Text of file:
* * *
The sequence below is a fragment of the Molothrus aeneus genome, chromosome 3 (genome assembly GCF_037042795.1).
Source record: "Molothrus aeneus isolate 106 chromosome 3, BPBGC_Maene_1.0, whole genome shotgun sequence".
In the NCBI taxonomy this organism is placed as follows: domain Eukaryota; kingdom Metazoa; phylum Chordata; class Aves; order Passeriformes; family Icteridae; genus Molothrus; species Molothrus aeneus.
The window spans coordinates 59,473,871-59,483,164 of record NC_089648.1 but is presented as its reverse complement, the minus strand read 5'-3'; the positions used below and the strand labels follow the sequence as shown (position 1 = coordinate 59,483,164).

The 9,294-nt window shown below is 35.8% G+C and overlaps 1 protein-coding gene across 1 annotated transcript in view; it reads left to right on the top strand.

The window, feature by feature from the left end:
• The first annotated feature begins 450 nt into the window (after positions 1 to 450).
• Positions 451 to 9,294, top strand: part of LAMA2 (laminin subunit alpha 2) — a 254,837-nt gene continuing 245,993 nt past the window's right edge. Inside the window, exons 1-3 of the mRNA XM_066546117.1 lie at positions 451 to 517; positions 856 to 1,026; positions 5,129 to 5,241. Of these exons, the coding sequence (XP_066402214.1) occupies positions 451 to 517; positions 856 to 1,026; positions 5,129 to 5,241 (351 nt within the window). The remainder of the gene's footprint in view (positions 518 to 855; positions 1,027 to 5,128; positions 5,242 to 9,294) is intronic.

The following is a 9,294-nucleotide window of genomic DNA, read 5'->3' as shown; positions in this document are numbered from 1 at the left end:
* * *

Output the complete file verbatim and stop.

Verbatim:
The sequence below is a fragment of the Molothrus aeneus genome, chromosome 3 (genome assembly GCF_037042795.1).
Source record: "Molothrus aeneus isolate 106 chromosome 3, BPBGC_Maene_1.0, whole genome shotgun sequence".
In the NCBI taxonomy this organism is placed as follows: domain Eukaryota; kingdom Metazoa; phylum Chordata; class Aves; order Passeriformes; family Icteridae; genus Molothrus; species Molothrus aeneus.
The window spans coordinates 59,473,871-59,483,164 of record NC_089648.1 but is presented as its reverse complement, the minus strand read 5'-3'; the positions used below and the strand labels follow the sequence as shown (position 1 = coordinate 59,483,164).

The 9,294-nt window shown below is 35.8% G+C and overlaps 1 protein-coding gene across 1 annotated transcript in view; it reads left to right on the top strand.

The window, feature by feature from the left end:
• The first annotated feature begins 450 nt into the window (after positions 1 to 450).
• Positions 451 to 9,294, top strand: part of LAMA2 (laminin subunit alpha 2) — a 254,837-nt gene continuing 245,993 nt past the window's right edge. Inside the window, exons 1-3 of the mRNA XM_066546117.1 lie at positions 451 to 517; positions 856 to 1,026; positions 5,129 to 5,241. Of these exons, the coding sequence (XP_066402214.1) occupies positions 451 to 517; positions 856 to 1,026; positions 5,129 to 5,241 (351 nt within the window). The remainder of the gene's footprint in view (positions 518 to 855; positions 1,027 to 5,128; positions 5,242 to 9,294) is intronic.

The following is a 9,294-nucleotide window of genomic DNA, read 5'->3' as shown; positions in this document are numbered from 1 at the left end: